A niche health care college considers expanding its offerings.
Wolford College in Naples seeks a key regional certification that will set the stage for adding academic offerings beyond master and doctorate degrees in anesthesia.
“It's a huge, big deal,” says Lynda Waterhouse, a Wolford veteran promoted to president and CEO this spring after a couple of years as CFO.
Not that the college wasn't doing well with a niche in anesthesia education. It has about 150 students. Many grads find salaries in the six-figure range.
But regional accreditation can open the door for program expansions, and it's also a requirement to keep the national accreditation the 16-year-old college has from the Council on Accreditation of Nurse Anesthesia Education Programs. “We hope to achieve it in the next two to three years,” Waterhouse says.
Success would assure growth and possibly easier access to capital at the college founded by the principals of Collier Anesthesia PA. The practice group saw the college as a way to provide trained professionals for its office and others like it.
In a move designed to allow easier access to capital, Wolford switched to a for-profit operation in 2010. The college, named after well-known nurse anesthetist Norman R. Wolford, posted revenue of $4.7 million in 2015 and $4.6 million in 2014.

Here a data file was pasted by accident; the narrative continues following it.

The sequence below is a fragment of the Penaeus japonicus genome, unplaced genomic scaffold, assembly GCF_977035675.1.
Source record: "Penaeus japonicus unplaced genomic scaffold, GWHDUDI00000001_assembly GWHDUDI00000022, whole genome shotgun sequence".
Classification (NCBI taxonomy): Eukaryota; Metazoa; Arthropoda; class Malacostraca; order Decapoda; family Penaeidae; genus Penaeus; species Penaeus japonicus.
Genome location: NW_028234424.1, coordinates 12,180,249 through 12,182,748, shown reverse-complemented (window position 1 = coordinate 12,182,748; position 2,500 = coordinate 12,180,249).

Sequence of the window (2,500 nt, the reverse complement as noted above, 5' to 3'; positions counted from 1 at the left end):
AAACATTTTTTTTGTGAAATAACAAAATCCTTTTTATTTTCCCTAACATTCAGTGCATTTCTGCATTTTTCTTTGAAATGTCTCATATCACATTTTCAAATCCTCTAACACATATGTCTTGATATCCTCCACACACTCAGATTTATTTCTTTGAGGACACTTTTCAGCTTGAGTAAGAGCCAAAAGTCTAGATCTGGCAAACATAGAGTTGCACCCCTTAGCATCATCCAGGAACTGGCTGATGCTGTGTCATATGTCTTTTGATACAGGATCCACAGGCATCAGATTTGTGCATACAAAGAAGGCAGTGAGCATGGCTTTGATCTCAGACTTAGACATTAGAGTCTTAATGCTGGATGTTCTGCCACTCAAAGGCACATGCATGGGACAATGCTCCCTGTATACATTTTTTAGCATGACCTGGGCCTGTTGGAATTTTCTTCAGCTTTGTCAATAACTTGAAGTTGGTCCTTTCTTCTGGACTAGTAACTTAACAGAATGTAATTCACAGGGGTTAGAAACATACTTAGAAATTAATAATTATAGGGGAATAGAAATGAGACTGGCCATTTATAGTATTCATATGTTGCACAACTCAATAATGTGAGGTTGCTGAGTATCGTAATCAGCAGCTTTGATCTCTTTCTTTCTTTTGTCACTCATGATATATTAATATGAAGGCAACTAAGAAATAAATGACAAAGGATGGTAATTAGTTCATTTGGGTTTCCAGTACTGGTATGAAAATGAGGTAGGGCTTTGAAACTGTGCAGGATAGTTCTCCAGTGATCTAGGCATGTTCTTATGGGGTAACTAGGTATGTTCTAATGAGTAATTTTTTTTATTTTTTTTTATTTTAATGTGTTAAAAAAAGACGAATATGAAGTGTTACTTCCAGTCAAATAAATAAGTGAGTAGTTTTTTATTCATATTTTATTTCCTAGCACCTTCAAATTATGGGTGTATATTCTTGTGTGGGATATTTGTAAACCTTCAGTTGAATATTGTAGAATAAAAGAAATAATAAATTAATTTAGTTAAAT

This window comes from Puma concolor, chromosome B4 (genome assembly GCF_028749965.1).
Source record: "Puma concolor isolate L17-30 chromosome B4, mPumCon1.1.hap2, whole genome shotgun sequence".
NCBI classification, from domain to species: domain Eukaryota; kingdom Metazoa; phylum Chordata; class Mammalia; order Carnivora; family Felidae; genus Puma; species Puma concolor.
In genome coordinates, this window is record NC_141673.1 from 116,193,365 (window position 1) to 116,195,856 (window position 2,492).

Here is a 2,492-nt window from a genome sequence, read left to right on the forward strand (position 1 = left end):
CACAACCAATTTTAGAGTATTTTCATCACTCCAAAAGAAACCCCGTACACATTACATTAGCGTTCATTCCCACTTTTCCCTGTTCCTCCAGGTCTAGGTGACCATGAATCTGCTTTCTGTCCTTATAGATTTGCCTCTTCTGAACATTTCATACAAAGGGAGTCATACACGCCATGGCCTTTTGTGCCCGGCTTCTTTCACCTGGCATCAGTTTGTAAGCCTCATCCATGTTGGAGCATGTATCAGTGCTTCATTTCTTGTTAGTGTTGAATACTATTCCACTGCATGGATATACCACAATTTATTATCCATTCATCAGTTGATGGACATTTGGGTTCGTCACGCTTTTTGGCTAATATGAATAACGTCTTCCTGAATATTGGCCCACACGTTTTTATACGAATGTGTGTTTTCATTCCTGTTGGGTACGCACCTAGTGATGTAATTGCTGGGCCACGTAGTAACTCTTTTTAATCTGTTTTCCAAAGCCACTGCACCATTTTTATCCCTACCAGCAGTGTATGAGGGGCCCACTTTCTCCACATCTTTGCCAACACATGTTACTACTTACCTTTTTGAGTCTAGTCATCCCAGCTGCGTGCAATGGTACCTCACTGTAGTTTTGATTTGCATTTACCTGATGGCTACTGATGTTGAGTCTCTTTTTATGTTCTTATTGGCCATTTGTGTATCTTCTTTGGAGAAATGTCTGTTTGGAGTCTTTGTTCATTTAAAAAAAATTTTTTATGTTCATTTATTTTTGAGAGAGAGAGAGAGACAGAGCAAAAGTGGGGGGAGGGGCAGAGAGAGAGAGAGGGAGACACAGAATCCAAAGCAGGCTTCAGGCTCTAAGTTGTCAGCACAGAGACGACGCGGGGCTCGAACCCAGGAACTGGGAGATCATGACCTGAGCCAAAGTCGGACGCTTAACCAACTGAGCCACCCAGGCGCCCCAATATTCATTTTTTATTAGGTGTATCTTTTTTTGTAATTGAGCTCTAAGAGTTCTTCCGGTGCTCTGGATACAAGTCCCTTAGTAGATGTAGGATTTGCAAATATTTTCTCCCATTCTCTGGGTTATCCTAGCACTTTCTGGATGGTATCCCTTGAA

“At this point we are contemplating expanding our programs to include similar compatible types of programs,” says Waterhouse of Wolford, which this year had 150 students for terms that began in February and June.
But she emphasizes that a mountain of work is ahead for gaining a seal of approval from The Southern Association of Colleges and Schools Commission on Colleges, a body responsible for the accreditation of degree-granting higher education institutions in Florida and 10 other Southern states.
“The requirements are different than what the national accrediting body wants,” Waterhouse notes.
For instance, the national body looks more at such “organic elements” as education and curriculum, she says. “The regional body looks at institutional effectiveness. They want to know you have a strategic plan and that student outcomes are linked to that strategy.”
Doing that will fall to Waterhouse and her staff. “The regional accreditation body wants you to have a year of data on things like student outcomes,” she says.
Wolford students get 12 months of classroom instruction followed by 16 months of clinical training. Its doctorate program is entirely online and requires students to have received a master's degree in nurse anesthesia, Waterhouse says.
Instruction received significant enhancement in June with the delivery of a pair of “high-fidelity” mannequins at a cost of about $75,000 each. “They have really ramped up our simulation labs,” Waterhouse says. “You can put them into some of the same crisis modes” encountered in operating rooms.
Waterhouse watched a recent intubation instruction in which the students inserted a plastic tube into a mannequin's windpipe. “Each mannequin had a slightly different airway,” she says. “It was remarkable to see at first how nervous and hesitant they were and, toward the end, how” confident they were.
“We can re-create what they would be doing in the operating room,” she says.